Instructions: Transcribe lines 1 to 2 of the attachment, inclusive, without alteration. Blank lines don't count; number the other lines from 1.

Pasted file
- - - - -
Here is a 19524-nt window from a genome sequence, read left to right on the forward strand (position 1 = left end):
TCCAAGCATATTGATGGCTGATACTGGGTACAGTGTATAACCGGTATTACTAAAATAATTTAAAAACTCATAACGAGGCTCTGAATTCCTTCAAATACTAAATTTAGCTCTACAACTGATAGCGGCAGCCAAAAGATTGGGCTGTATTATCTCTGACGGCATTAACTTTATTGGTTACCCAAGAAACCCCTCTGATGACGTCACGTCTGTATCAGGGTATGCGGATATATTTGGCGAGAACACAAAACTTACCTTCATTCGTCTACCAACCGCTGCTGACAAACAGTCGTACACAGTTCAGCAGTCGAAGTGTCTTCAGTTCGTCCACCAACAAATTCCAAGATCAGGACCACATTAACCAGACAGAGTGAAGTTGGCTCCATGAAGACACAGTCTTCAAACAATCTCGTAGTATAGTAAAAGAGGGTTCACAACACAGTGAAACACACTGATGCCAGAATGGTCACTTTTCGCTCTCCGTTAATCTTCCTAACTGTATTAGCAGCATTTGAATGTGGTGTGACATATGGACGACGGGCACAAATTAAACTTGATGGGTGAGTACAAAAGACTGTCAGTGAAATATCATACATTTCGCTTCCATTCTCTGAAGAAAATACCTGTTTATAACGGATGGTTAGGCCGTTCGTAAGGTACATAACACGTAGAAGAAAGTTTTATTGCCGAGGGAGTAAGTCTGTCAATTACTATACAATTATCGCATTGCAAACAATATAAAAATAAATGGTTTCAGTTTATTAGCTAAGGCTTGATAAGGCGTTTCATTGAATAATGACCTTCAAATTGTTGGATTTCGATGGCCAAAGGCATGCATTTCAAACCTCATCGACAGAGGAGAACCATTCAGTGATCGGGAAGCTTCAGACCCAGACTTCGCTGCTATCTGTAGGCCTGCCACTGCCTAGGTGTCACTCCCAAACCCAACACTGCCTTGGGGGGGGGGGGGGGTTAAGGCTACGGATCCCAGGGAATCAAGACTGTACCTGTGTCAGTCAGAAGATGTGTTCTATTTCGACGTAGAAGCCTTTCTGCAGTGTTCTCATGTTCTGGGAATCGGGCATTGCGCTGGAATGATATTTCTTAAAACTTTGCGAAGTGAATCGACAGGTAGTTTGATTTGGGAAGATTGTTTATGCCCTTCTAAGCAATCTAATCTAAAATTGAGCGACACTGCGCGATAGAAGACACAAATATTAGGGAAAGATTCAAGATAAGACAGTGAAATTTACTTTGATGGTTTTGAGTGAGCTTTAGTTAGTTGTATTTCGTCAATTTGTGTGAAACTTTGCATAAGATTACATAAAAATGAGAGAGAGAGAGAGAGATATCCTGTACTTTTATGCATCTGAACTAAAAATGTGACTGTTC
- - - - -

Here is a 19524-nt window from a genome sequence, read left to right on the forward strand (position 1 = left end):
TCCAAGCATATTGATGGCTGATACTGGGTACAGTGTATAACCGGTATTACTAAAATAATTTAAAAACTCATAACGAGGCTCTGAATTCCTTCAAATACTAAATTTAGCTCTACAACTGATAGCGGCAGCCAAAAGATTGGGCTGTATTATCTCTGACGGCATTAACTTTATTGGTTACCCAAGAAACCCCTCTGATGACGTCACGTCTGTATCAGGGTATGCGGATATATTTGGCGAGAACACAAAACTTACCTTCATTCGTCTACCAACCGCTGCTGACAAACAGTCGTACACAGTTCAGCAGTCGAAGTGTCTTCAGTTCGTCCACCAACAAATTCCAAGATCAGGACCACATTAACCAGACAGAGTGAAGTTGGCTCCATGAAGACACAGTCTTCAAACAATCTCGTAGTATAGTAAAAGAGGGTTCACAACACAGTGAAACACACTGATGCCAGAATGGTCACTTTTCGCTCTCCGTTAATCTTCCTAACTGTATTAGCAGCATTTGAATGTGGTGTGACATATGGACGACGGGCACAAATTAAACTTGATGGGTGAGTACAAAAGACTGTCAGTGAAATATCATACATTTCGCTTCCATTCTCTGAAGAAAATACCTGTTTATAACGGATGGTTAGGCCGTTCGTAAGGTACATAACACGTAGAAGAAAGTTTTATTGCCGAGGGAGTAAGTCTGTCAATTACTATACAATTATCGCATTGCAAACAATATAAAAATAAATGGTTTCAGTTTATTAGCTAAGGCTTGATAAGGCGTTTCATTGAATAATGACCTTCAAATTGTTGGATTTCGATGGCCAAAGGCATGCATTTCAAACCTCATCGACAGAGGAGAACCATTCAGTGATCGGGAAGCTTCAGACCCAGACTTCGCTGCTATCTGTAGGCCTGCCACTGCCTAGGTGTCACTCCCAAACCCAACACTGCCTTGGGGGGGGGGGGGGGTTAAGGCTACGGATCCCAGGGAATCAAGACTGTACCTGTGTCAGTCAGAAGATGTGTTCTATTTCGACGTAGAAGCCTTTCTGCAGTGTTCTCATGTTCTGGGAATCGGGCATTGCGCTGGAATGATATTTCTTAAAACTTTGCGAAGTGAATCGACAGGTAGTTTGATTTGGGAAGATTGTTTATGCCCTTCTAAGCAATCTAATCTAAAATTGAGCGACACTGCGCGATAGAAGACACAAATATTAGGGAAAGATTCAAGATAAGACAGTGAAATTTACTTTGATGGTTTTGAGTGAGCTTTAGTTAGTTGTATTTCGTCAATTTGTGTGAAACTTTGCATAAGATTACATAAAAATGAGAGAGAGAGAGAGAGATATCCTGTACTTTTATGCATCTGAACTAAAAATGTGACTGTTC